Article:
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How to Change a Flat Tire on your Car

08
March

There you are, driving along at a pretty good clip when suddenly you have a blowout. The car is swerving this way and that and you are doing your best to maintain control. Your life flashes before you! Or maybe it’s not quite that dramatic and all that happens to let you know you’ve got a flat tire is the flop, flop, flopping sound of a tire that’s lost the will to live.

So now you need to change the tire on your car. Bummer, but not impossible. In fact, automakers have made this a very easy undertaking if you follow the steps properly.

Get To Safety
Get to a safe place on the road. There have been countless accidents involving people who are on the side of the road changing a tire and get clipped from an oncoming car. Especially if it is dark, it’s very important to guide your car to a safe place. Pull as far off the road as possible while still staying on the pavement. It’s much more difficult to change a tire when the car is in the grass. Insure that the tire that needs to be changed is on a hard, level surface.

Check your Manual
Most car manuals will have instructions specific to your make and model car. Hopefully you keep your manual in the glove compartment so this is the time to pull it out and follow it to the letter. Here’s a tip, if you’re ever sitting at a red light or railroad crossing, use that time to peruse your car manual and find the part about changing tires. Mark the page by folding down the corner and you’ll always be ready.

Removing the Tools
Sometimes the tire kit, which consists of the spare, jack and tire iron, is bolted and it may be difficult to remove if you are not strong enough to loosen the bolt on your own. Now’s the time to check that and have someone loosen it for you.

Find Your Notch
Most models have a small notch or indent molded into the body that indicates where the jack should be placed. Look for that 1-2 inch notch near the wheel, usually in front of the rear tire and just behind the front tire. Placement of the jack is important because if you don’t place the jack correctly you may crack the plastic on your car. Also, the car could fall off the jack if not correctly placed.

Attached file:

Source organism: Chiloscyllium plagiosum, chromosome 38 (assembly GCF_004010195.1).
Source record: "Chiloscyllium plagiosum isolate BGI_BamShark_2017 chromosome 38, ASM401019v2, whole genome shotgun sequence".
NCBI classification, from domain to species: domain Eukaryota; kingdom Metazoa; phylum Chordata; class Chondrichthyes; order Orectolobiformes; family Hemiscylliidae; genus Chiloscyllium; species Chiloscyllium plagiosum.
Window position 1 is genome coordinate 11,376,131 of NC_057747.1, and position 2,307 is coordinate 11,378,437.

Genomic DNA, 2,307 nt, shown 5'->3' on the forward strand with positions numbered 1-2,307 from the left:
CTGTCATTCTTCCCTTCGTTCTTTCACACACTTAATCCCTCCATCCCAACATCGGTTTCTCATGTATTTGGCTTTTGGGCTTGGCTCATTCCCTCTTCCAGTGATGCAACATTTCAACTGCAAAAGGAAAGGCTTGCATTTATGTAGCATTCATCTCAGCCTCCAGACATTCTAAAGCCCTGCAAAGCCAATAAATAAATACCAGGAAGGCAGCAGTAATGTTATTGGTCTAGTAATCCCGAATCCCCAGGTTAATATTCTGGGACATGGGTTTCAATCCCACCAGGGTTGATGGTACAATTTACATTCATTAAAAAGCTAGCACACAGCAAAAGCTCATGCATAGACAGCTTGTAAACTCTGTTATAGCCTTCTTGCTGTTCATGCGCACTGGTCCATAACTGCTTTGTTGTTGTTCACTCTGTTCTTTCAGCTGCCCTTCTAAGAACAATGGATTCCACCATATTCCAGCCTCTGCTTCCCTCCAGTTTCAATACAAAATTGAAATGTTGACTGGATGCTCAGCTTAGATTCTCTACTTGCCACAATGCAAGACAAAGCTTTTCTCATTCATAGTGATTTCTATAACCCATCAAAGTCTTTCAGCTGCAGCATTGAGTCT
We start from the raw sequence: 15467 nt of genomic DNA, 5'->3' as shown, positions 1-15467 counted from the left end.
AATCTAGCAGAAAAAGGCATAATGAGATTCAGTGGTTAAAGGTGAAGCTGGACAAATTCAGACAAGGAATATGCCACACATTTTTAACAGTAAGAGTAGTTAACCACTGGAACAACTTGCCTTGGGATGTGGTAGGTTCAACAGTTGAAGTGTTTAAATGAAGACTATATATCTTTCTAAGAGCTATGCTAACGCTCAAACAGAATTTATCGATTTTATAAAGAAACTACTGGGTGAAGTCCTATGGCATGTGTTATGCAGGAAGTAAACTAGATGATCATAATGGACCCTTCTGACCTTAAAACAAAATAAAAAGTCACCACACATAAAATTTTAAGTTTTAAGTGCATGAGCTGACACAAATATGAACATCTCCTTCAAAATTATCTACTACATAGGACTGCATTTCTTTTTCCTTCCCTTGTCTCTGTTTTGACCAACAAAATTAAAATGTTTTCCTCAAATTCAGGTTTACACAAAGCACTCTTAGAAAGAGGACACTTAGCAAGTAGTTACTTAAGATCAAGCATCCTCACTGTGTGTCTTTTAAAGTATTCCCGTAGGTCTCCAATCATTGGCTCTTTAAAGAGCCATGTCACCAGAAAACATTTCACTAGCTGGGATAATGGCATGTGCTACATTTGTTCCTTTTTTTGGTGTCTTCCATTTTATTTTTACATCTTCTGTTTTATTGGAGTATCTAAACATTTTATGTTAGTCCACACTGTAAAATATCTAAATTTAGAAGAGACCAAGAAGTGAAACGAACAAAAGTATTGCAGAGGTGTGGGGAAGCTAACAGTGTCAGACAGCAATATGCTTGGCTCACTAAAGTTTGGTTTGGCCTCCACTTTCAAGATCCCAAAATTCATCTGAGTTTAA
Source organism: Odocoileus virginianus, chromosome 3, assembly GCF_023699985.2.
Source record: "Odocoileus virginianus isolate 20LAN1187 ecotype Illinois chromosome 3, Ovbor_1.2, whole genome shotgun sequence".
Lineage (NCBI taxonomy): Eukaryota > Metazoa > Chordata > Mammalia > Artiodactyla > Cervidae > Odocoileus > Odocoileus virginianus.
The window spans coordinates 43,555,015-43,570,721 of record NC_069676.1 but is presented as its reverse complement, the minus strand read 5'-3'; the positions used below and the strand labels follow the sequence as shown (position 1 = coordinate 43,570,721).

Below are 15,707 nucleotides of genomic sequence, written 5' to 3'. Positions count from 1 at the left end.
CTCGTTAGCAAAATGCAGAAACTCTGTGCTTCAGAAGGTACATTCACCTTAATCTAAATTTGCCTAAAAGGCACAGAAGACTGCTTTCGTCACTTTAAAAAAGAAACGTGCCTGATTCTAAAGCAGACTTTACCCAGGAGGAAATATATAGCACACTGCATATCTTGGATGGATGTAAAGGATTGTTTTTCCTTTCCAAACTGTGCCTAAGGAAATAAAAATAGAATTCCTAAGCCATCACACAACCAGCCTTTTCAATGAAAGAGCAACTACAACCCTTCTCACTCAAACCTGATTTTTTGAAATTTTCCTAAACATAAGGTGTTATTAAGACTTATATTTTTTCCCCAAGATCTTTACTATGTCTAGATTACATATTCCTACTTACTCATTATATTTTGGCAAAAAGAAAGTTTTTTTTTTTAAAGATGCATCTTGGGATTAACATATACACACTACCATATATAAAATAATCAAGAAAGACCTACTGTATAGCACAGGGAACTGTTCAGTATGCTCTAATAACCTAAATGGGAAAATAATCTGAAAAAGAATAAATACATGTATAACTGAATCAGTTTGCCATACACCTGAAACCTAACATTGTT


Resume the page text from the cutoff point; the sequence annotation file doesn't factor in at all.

Raise the Jack
Once you have found the notch, place the jack underneath it. As you raise the jack you may have to maneuver it several times to get it just right. Use the tire iron inserted into the jack where indicated and using a circular motion, raise the jack just to where it is firmly against the indentation but not raising the car just yet.

Loosen the Lugs
Using the tire iron, remove the hub cap. You can do this by placing the flat end of the tire iron inside the edge of the hub cap and gently pushing on it. The hub cap should pop right off. Use the lug wrench on the tire iron to loosen the lug nuts. Do not remove them just yet. If you have trouble you can use your body weight to force the lug nuts free. Be sure you are turning in a counterclockwise direction.

Raise the Car
Continue to raise the jack until the tire clears the pavement. Completely remove the lug nuts and place them in the overturned hub cap for safekeeping. Then, remove the tire from the wheel.

Use the Spare
Line up the holes on the spare tire with the bolts on the wheel and firmly push the tire onto the wheel. Replace the lug nuts and, using a clockwise motion, tighten the lug nuts.

Lower the Car
Lower the jack and when the car is back on the pavement, tighten the lug nuts one more time. Replace all the tools along with the hub cap and flat tire into the trunk. Be sure to get to a repair shop relatively soon as the spare tire is not meant to be used as a permanent tire and there are limitations on speed and performance when using a spare.

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